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One tough 'cookie': OSU student aiming for gaming world title

Matt Gutkoski, aka 'Top Shelf Cookie' headed to Connecticut for regional round of new tournament.

by Brian Hedger @JacketsInsider /

Easter dinner was in full swing and the Gutkoskis, of Lewis Center, were enjoying the day.

Matt Gutkoski, however, had a slight issue. Time was ticking, there was an important hockey game he needed to play and the 20-year old Ohio State marketing student excused himself with an awkward explanation that included a video game in the basement.

Top Shelf Cookie full bio

"I was at Easter dinner and I was like, 'Hey guys, I'm really sorry, but I've got to leave right now,'" said Gutkoski, who became one of eight online competitors who qualified for the American regional in the 2018 NHL Gaming World Championships on Sunday at NBC Sports studio in Stamford, Conn. "It's hard to explain, because I was like, 'Hey, I'm going to play a video game.' It was like, 'Uh … OK.'"

It was no ordinary game or tournament.

This is the first NHL Gaming World Championships, which is designed to become an annual event. There is $100,000 in prize money to be distributed through the course of the tournament, and Gutkoski will attempt to get out of the U.S. regional by finishing in the top two. If he wins the regional, he'll get $5,000.

The top two finishers from U.S., Canadian and European regional fields will advance to Las Vegas, where they will conclude the tournament June 19 in the Esports Arena at Luxor Hotel and Casino.


NHL Gaming World Championship


The overall winner will receive $50,000 and likely get a chance to become a professional gamer, competing for prize money in similar online competitions throughout the year.

That's getting too far ahead, though. Gutkoski still needs to get out of the regional field to even get a chance to win the whole thing - and just getting this far was quite a challenge.

Playing under the handle, "Top Shelf Cookie," the former youth and Olentangy Orange high school hockey player reeled off 10 straight wins in online matchups, spread over two days during Easter weekend. He then won a three-game series, 2-1, to determine his seed placement at the regional.

"I think I wound up having to play a little bit more than 10 games to get to Connecticut," said Gutkoski, who will take his dad, Steve, with him. "It was definitely a grind, but it's paying off now. It was tough, though, because they split it up into two days. The first day, it was the day before Easter and the last day was on Easter."

That's when the awkward dinner conversation happened.

After excusing himself from the table, Gutkoski headed to the basement. He fired up his Xbox on a 37-inch flat-screen TV, which has an old speaker as a TV stand, and he won his way to Stamford, Conn.

"It was all online through the qualifying rounds," said Gutkoski, whose first hockey video game was Wayne Gretzky's 3D Hockey for a Nintendo 64. "Basically, they would match you up with an opponent and you'd have to invite them to an online game. Then, after the game, you take screenshots of your game results as evidence of who won the game. That's how you'd move on."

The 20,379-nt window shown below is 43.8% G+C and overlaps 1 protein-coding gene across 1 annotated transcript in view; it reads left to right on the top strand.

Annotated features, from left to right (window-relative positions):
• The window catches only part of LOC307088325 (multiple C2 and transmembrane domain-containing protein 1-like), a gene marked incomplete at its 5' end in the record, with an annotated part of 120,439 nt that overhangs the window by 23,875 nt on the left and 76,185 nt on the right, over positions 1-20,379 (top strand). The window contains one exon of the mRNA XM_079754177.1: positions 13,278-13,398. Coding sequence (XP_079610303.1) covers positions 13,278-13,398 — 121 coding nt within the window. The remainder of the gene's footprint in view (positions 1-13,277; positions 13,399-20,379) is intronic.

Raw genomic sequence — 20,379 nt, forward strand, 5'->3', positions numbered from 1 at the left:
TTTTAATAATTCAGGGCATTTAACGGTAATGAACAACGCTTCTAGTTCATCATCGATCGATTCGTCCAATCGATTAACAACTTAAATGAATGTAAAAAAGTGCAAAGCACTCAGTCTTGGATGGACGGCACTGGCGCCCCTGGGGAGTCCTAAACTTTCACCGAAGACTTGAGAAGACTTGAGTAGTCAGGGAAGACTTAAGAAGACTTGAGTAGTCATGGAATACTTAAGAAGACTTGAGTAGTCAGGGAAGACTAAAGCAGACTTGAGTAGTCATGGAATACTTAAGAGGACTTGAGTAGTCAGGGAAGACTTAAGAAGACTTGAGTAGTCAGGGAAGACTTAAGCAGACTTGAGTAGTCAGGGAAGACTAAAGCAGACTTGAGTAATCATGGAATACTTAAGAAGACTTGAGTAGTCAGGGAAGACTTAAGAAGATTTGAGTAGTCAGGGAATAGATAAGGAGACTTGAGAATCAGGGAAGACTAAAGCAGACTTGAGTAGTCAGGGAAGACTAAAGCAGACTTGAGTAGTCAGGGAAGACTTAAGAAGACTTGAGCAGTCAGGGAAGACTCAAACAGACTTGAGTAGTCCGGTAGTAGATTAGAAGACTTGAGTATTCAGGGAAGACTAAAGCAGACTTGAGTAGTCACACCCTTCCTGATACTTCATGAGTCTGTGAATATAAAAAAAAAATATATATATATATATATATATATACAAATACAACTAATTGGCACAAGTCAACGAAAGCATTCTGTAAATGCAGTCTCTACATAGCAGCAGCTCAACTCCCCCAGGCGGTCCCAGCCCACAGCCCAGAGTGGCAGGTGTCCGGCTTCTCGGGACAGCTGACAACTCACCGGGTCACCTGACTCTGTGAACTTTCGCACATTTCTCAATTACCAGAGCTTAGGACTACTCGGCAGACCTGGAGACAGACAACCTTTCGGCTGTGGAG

Gutkoski did that 10 straight times, which is no small feat for those who've ever played sports video games online.

"To punch your ticket to Connecticut, you couldn't lose in the first 10 games," he said. "It was all just [single-elimination] leading up to it, in a randomly-generated bracket. You have up to 1,024 people in one bracket, but I don't think my bracket had the full 1,024, probably because of Easter."

Apparently, not everybody's family was so forgiving.

"Once you got down to the lower number of opponents, when more was on the line, that's when they decided to make it best-of-3," Gutkoski said. "Once it was down to the final two, they made it a best-of-3 series, so then the winner went on to Connecticut from there. It took a little bit of pressure off, like, 'Alright, if the first game doesn't go well, it's not the end of the world.'"

It didn't matter.

Gutkoski swept the series, using the Tampa Bay Lightning as his primary team. Gutkoski's an avid Blue Jackets fan, whose dad has owned season tickets for three seasons, but he faced a tough call picking his teams.

"As much as I wanted to play as the Blue Jackets, I think it would probably put me at a little disadvantage," said Gutkoski, who will wear a Jackets home jersey at the regional with 'Top Shelf Cookie' on the nameplate, courtesy of the Blue Jackets. "The most common teams were Tampa Bay, Winnipeg, Washington and the Penguins. I usually picked Tampa, just because they didn't give the Blue Jackets enough love [in the game]."

One team was off-limits, though.

"There's no way I would even come close to using them," Gutkoski said of the Penguins. "That's not even in question."

Neither is the opportunity in front of him.  

Should Gutkoski get on another roll, there's prize money at stake - along with some major bragging rights.

"My brothers are ecstatic about it," he said of younger brother Josh, 17, a junior hockey player at Olentangy Orange, and Evan, 22, a former Olentangy Orange player. "They're very happy for me and so is my dad, but I don't think my dad really understood that the tournament had this kind of potential."

He might not fully grasp it until the wheels of their airplane leave the runway, as they whisk off to Stamford for more video hockey games. It's all been a whirlwind for Gutkoski thus far, especially since beginning a summer internship this week.

"This was my goal at the beginning, just to get to this regional," he said. "Now that I'm here, I think I'm good enough that I can make a run for it. This whole thing has just been eye-opening. I'm not only excited for this but excited for NHL e-sports to grow in the future."

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